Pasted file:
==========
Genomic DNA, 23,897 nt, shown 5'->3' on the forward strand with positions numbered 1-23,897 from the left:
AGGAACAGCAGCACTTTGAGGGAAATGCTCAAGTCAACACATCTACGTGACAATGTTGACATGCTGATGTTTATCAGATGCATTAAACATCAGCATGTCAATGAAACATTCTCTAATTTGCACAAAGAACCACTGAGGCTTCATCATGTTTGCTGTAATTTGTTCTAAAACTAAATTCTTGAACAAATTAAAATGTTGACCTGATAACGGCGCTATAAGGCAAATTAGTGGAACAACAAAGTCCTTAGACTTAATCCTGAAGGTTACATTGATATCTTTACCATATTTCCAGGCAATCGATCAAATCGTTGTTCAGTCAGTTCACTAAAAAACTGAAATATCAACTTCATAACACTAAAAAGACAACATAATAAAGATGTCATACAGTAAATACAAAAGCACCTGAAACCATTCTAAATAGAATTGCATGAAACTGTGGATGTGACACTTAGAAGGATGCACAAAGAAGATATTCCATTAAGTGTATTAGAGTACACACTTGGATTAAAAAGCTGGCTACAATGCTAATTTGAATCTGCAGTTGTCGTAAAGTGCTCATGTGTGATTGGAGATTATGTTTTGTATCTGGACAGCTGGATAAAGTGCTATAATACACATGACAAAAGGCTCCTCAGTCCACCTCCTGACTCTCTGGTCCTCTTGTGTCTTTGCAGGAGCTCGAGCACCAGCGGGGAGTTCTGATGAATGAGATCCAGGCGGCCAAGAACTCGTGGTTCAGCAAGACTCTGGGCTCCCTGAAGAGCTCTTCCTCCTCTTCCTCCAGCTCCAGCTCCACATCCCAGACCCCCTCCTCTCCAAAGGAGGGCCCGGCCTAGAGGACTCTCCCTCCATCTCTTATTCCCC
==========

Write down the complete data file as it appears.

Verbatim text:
Genomic DNA, 23,897 nt, shown 5'->3' on the forward strand with positions numbered 1-23,897 from the left:
AGGAACAGCAGCACTTTGAGGGAAATGCTCAAGTCAACACATCTACGTGACAATGTTGACATGCTGATGTTTATCAGATGCATTAAACATCAGCATGTCAATGAAACATTCTCTAATTTGCACAAAGAACCACTGAGGCTTCATCATGTTTGCTGTAATTTGTTCTAAAACTAAATTCTTGAACAAATTAAAATGTTGACCTGATAACGGCGCTATAAGGCAAATTAGTGGAACAACAAAGTCCTTAGACTTAATCCTGAAGGTTACATTGATATCTTTACCATATTTCCAGGCAATCGATCAAATCGTTGTTCAGTCAGTTCACTAAAAAACTGAAATATCAACTTCATAACACTAAAAAGACAACATAATAAAGATGTCATACAGTAAATACAAAAGCACCTGAAACCATTCTAAATAGAATTGCATGAAACTGTGGATGTGACACTTAGAAGGATGCACAAAGAAGATATTCCATTAAGTGTATTAGAGTACACACTTGGATTAAAAAGCTGGCTACAATGCTAATTTGAATCTGCAGTTGTCGTAAAGTGCTCATGTGTGATTGGAGATTATGTTTTGTATCTGGACAGCTGGATAAAGTGCTATAATACACATGACAAAAGGCTCCTCAGTCCACCTCCTGACTCTCTGGTCCTCTTGTGTCTTTGCAGGAGCTCGAGCACCAGCGGGGAGTTCTGATGAATGAGATCCAGGCGGCCAAGAACTCGTGGTTCAGCAAGACTCTGGGCTCCCTGAAGAGCTCTTCCTCCTCTTCCTCCAGCTCCAGCTCCACATCCCAGACCCCCTCCTCTCCAAAGGAGGGCCCGGCCTAGAGGACTCTCCCTCCATCTCTTATTCCCC